Irvine, California



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Durango, Colorado


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Durango, Colorado

Irvine, California


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Mary Beth: I have been avoiding the gardens for the last few months and with good reason; they are a mess! I didn’t do any fall clean-up this year — makes me squirm just admitting it.

There are piles of leaves and debris everywhere that never quite got to the compost. Worse still is I almost talked myself out of digging up the beautiful dahlia tubers I’ve grown for the last 5 years. Luckily, I was so overwhelmed with guilt that I ran out and pried them out of the ground just before the freeze. As I packed them up, I grumbled “Why bother, I won’t be here.” (Regular readers will remember that my husband and I are moving back to Colorado, though we’ve postponed our move from December to April.)

I’ve been staying out of the garden since the last rose bloomed; trying to detach myself I guess. But now the whispering and the nudging starts, and I think about the witch hazel we planted in the far end of the garden in memory of my father. It’s just around this time of year that the witch hazel starts to slowly unfurl its lemon zest petals. So I pushed through the garden gate, ignoring the cold as I stepped over the discarded vegetable plants that I’d carelessly tossed in the paths last fall. I’ve only come here to see the witch hazel, to see if it’s in full bloom yet.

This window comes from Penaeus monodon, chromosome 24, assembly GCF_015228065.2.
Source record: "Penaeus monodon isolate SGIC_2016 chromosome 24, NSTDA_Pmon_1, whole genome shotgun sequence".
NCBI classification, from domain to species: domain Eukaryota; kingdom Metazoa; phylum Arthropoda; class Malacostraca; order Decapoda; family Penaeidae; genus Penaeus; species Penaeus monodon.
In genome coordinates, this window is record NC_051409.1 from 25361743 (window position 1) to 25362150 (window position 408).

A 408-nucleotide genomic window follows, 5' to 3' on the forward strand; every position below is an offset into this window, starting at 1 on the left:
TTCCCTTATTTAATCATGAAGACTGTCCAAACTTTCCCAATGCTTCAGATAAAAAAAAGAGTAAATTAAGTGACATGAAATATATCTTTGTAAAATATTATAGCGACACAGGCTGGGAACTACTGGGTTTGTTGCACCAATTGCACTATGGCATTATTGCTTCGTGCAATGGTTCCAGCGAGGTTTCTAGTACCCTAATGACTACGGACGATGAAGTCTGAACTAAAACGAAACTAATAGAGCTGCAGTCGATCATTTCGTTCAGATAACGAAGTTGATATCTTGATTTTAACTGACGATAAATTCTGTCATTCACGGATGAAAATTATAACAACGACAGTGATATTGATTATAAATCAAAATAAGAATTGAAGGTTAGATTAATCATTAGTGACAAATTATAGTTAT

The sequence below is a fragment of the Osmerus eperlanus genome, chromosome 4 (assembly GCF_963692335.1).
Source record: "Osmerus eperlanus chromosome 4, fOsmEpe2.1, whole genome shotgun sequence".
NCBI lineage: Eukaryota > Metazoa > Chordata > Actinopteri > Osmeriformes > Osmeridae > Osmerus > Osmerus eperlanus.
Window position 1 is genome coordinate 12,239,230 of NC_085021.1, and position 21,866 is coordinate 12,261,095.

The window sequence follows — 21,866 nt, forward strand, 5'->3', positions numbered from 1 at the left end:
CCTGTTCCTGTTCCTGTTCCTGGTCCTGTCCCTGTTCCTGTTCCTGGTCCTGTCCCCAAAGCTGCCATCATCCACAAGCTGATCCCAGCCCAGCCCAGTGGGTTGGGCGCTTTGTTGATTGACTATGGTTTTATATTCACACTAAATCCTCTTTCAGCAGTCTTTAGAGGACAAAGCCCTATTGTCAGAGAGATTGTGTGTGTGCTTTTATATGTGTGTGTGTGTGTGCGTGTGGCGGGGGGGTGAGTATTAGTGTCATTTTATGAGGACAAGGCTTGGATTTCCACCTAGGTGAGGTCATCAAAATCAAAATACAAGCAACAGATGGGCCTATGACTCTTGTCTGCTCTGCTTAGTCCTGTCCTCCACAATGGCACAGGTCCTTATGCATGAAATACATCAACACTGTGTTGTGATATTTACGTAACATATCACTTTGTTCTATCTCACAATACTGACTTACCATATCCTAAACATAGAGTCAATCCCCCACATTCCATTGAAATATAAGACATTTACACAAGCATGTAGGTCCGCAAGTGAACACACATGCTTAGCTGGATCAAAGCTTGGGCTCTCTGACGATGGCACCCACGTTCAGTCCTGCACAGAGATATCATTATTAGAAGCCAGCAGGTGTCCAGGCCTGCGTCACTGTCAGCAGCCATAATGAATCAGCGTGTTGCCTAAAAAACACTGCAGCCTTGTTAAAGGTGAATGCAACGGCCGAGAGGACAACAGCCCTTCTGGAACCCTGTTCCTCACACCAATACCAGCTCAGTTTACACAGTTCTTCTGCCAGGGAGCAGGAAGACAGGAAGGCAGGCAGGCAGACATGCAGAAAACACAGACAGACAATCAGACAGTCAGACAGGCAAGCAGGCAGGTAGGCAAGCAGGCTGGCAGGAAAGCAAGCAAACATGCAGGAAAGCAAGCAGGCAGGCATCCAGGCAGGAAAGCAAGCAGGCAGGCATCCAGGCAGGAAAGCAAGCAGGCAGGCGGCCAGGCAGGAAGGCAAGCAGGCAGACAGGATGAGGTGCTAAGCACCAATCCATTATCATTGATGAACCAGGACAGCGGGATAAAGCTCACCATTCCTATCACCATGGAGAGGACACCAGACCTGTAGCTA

But something has been happening during these visits. With each new bright, crinkly lemon-colored bloom my cold indifference seems to be melting away. Slowly I gaze around thinking about what the new season will bring and about the work I know I’ll do before I leave — even if I won’t get to see the garden come back to life this year. I check my back pocket wondering, “Where are my Felcos?” My hand flexes. Spring is going to be here soon. Time to get ready.

What About Witch Hazel?

Barbara: Witch hazel, also known as winterbloom or snapping hazel, is a fascinating plant that is indigenous to the Northeast and Central United States. Its name comes from the Middle English wiche which means “bendable” or “pliable” and refers to the early settlers’ use of forked twigs from this plant as divining rods to locate water, precious metals, and lost objects underground.

Its horticultural name, Hamamelis, means ‘together with fruit’ because this plant’s fruits, flowers and next year’s leaf buds are all on the branch simultaneously. Its other names refer to its early bloom time and its habit of snapping, or spitting, its seeds far from the mother plant, a strategy that ensures a less-crowded environment for the offspring.

Witch hazel extract from the bark and leaves of Hamamelis viginiana has a long history of use as a natural remedy. Native Americans boiled the stems to create a distillate and used it for insect bites, skin rashes, poison ivy, poison oak, sore muscles, bruises and hemorrhoids. The first settlers learned about witch hazel’s healing properties from the Native Americans and in the 1870′s it began to be produced commercially by Thomas Newton Dickinson. Amazingly that brand still exists. The next time you’re in a drug store look for Dickinson’s Original Witch Hazel.